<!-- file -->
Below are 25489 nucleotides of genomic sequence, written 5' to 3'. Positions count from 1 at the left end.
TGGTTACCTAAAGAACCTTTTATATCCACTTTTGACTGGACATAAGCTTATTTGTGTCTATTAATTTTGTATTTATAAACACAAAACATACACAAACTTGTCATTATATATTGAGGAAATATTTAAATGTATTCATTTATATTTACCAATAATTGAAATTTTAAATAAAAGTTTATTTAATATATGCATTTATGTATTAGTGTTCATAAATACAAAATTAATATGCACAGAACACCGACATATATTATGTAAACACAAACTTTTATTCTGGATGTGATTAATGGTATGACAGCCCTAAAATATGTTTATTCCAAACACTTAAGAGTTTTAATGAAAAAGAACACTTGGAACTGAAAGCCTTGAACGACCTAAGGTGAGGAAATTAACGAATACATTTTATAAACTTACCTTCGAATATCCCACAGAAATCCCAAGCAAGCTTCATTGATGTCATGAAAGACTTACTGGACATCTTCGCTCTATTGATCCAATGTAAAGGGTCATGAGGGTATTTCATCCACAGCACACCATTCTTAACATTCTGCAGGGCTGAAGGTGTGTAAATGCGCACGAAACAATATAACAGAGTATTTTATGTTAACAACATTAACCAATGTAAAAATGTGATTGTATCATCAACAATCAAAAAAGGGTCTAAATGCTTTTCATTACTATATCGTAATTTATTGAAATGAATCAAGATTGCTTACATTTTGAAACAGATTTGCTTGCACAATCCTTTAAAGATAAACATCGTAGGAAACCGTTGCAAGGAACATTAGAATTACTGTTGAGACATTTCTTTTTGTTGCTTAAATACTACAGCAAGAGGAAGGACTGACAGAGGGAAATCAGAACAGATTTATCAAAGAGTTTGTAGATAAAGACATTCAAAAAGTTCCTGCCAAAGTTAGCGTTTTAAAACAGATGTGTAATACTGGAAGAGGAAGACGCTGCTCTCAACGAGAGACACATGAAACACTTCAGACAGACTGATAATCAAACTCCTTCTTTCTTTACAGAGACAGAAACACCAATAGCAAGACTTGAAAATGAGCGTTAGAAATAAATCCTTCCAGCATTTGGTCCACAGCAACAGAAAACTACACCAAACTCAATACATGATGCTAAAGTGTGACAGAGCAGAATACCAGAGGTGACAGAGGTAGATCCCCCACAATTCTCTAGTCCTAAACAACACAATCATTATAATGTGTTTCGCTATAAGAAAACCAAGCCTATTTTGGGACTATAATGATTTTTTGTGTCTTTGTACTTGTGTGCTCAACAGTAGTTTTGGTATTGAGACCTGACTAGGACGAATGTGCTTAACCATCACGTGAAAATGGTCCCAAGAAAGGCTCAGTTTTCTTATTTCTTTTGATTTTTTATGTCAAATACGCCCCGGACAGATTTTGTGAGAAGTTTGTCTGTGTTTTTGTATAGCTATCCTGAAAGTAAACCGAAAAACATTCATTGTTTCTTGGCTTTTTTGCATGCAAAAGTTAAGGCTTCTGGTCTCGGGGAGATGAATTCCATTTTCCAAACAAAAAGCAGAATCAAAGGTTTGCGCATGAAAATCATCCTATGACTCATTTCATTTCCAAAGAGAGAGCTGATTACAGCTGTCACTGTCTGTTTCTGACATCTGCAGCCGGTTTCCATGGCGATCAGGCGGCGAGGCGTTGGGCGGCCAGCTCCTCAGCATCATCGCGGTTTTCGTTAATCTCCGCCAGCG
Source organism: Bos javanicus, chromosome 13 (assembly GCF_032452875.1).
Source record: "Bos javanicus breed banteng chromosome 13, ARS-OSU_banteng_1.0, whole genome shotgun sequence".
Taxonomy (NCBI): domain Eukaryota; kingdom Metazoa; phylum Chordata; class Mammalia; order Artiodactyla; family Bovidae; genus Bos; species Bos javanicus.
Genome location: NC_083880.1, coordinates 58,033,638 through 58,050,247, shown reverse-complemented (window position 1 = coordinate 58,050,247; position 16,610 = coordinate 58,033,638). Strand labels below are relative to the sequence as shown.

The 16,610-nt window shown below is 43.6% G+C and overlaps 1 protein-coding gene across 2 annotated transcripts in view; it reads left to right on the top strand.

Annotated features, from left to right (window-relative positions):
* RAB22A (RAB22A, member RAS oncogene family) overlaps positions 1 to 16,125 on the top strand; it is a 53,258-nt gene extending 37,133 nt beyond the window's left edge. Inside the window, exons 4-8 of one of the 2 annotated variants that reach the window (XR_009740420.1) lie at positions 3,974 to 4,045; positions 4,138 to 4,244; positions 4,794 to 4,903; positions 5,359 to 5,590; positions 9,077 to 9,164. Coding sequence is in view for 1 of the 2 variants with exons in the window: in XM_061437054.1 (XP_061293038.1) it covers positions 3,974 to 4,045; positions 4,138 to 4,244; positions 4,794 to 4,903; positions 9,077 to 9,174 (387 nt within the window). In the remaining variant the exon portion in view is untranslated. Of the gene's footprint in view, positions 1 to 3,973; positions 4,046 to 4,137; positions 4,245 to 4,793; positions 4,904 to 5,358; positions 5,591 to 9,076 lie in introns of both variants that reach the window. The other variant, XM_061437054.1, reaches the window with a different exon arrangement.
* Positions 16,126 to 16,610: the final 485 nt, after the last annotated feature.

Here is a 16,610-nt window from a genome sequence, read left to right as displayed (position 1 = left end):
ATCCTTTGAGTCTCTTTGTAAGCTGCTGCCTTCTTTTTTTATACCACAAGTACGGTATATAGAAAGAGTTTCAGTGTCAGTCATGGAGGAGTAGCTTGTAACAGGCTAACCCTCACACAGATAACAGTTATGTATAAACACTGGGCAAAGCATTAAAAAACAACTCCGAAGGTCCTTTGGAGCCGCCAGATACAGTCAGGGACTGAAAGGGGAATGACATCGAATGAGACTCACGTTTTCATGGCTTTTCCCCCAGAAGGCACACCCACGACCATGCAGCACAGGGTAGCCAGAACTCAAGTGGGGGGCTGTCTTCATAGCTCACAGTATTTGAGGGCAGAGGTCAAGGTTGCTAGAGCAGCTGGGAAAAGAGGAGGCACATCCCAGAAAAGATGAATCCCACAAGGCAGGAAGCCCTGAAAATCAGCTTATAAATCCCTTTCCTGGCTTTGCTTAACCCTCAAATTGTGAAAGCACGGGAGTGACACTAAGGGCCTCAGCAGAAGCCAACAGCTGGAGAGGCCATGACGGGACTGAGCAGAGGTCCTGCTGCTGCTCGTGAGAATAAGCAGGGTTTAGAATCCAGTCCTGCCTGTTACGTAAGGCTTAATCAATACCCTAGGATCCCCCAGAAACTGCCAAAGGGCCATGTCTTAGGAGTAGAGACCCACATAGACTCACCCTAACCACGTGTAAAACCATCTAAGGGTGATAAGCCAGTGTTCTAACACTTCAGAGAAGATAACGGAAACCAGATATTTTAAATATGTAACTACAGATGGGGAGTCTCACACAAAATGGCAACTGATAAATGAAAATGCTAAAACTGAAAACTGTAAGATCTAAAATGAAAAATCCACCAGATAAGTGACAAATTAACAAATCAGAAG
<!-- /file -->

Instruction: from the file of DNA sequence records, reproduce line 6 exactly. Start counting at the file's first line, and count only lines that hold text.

Genome location: NC_083880.1, coordinates 58,033,638 through 58,050,247, shown reverse-complemented (window position 1 = coordinate 58,050,247; position 16,610 = coordinate 58,033,638). Strand labels below are relative to the sequence as shown.